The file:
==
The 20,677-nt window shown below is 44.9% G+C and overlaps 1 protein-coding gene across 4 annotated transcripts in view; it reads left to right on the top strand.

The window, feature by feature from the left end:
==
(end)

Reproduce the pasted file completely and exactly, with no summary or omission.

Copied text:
The 20,677-nt window shown below is 44.9% G+C and overlaps 1 protein-coding gene across 4 annotated transcripts in view; it reads left to right on the top strand.

The window, feature by feature from the left end: